Monday September 17, 2018

The strongest storm anywhere on the planet in 2018, Typhoon Mangkhut carried gusts of 200 mph before hitting Cagayan province in the early hours of Saturday morning.

With the winds and rains having receded, the reality of damage caused by Typhoon Mangkhut is only just becoming clear. More than 65 people have been killed, dozens of people are missing, thousands left homeless and acres of farmland are now submerged under water.

The UN estimates that a staggering 550,000 families require humanitarian assistance with millions more at risk of being affected by flooding.

With over 8.5 million people across The Philippines already living on less than $1.90 (£1.40) a day, millions of locals are in crisis and unsure of their future. It’s predicted that communities will take years to recover from the devastation after being hit by previous storms just two years ago:

“People have lost their homes, their crops and in extreme cases their loved ones. What makes it worse is that families here had only just started recovering from Typhoon Haima, another Cat 5 storm, which wreaked havoc here two years ago – and now they are back to square one.”

Islamic Relief on the ground

Our team is on the ground assessing the damage in the Cagayan and Cordillera Region where isolated communities have been the hardest hit, with poorly built homes totally crumbling in the face of winds raging at more than 150-mile-per-hour.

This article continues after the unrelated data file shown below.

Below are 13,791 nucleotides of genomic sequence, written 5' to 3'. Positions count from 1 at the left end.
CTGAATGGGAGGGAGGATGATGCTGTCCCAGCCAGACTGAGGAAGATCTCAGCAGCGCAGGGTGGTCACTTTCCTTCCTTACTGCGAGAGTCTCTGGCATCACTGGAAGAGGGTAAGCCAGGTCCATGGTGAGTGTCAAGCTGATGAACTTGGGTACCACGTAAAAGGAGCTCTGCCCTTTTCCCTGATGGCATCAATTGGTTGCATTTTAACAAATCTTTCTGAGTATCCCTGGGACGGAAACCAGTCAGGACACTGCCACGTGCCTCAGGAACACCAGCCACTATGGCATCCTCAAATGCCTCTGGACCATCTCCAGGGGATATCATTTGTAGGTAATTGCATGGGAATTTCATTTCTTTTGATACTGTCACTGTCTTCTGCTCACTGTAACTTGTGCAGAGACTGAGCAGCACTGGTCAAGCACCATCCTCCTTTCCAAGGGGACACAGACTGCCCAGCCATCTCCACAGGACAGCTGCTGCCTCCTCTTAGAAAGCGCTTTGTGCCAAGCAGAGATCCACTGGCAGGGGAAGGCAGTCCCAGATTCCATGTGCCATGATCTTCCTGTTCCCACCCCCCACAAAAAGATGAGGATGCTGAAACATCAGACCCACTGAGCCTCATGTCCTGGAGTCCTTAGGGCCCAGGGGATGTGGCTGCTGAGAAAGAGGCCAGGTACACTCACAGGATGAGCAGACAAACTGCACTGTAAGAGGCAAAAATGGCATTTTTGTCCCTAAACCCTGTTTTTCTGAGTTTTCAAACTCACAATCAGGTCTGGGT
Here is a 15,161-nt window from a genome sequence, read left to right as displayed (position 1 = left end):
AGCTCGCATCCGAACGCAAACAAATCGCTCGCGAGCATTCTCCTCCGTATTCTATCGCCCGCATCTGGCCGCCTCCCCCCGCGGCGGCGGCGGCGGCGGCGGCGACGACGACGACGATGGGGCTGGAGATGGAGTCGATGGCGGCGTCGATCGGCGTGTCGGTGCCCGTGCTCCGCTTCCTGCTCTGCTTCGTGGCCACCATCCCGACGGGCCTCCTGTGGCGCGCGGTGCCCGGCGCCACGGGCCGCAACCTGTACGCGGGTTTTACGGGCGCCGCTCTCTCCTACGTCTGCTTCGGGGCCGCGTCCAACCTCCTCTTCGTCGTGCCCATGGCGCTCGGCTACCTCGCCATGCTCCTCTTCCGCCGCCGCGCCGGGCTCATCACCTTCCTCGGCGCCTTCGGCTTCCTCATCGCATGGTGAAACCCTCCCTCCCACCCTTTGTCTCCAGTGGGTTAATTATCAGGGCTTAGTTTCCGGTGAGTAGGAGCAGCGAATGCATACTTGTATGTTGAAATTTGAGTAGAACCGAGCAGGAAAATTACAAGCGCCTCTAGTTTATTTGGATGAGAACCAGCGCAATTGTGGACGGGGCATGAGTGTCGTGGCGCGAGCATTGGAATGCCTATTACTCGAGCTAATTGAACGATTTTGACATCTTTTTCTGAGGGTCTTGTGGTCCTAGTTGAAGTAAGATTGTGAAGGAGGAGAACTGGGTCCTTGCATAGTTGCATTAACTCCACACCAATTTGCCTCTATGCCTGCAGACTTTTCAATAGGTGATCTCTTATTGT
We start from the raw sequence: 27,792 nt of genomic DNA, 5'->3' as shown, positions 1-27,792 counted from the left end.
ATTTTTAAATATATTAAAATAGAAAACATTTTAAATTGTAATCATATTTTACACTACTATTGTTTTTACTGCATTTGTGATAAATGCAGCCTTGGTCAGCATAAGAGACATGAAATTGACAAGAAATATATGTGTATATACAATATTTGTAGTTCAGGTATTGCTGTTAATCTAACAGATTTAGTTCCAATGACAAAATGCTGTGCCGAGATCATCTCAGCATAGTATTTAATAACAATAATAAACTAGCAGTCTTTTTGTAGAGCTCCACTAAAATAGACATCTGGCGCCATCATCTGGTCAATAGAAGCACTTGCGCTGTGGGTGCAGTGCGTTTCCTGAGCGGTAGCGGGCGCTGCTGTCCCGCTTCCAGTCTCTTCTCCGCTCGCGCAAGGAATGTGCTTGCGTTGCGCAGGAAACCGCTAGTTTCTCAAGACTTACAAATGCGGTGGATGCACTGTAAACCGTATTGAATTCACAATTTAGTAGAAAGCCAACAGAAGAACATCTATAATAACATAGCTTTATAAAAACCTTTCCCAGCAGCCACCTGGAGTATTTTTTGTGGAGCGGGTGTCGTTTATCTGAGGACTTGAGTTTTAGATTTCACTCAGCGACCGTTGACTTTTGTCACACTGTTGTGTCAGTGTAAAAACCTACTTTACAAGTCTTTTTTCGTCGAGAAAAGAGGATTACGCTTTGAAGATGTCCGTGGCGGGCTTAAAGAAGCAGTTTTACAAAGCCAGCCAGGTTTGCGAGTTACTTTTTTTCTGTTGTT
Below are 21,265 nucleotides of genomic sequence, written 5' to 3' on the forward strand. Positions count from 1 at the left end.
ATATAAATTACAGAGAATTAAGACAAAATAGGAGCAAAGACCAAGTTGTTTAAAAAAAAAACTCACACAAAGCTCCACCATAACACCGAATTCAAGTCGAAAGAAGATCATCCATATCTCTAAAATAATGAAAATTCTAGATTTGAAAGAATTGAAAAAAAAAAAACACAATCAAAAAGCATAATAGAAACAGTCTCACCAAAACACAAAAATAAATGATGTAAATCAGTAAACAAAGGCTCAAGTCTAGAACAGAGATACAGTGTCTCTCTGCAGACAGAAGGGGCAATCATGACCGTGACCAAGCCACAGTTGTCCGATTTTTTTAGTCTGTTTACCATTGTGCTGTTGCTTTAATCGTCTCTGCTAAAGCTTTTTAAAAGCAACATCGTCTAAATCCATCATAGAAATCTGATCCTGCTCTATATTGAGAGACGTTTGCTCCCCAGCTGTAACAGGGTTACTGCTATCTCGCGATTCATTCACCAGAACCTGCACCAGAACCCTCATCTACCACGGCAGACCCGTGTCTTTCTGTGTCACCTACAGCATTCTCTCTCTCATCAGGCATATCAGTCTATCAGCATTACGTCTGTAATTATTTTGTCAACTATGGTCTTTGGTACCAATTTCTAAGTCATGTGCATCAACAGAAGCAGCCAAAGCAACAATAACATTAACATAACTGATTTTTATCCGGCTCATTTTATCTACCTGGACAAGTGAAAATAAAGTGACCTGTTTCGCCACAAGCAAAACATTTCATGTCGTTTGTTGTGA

Fears are especially high for those living in rural areas, as roads are still blocked due to landslides and flooding. We’re on the ground monitoring the situation to ensure we can provide the best care to communities in need in close coordination with other aid agencies, the UN, and the government.

Donate towards our Global Emergencies Fund

By donating to our Global Emergencies Fund, you can help ensure we have a contingency fund that can be used to prepare communities for disaster so that when an emergency hits, the impact on people’s lives is reduced. Communities are able to respond immediately and with the support of Islamic Relief, save and rebuild lives – without our teams having to launch a public appeal:

“Donations to the Global Emergencies Fund provide a lifeline to communities who are in immediate need as a result of floods and other smaller localised emergencies,” says Samina Haq, Islamic Relief UK’s Head of Programmes. “Their plight may not hit the headlines internationally, but we are aware of their needs through our presence on the ground.”

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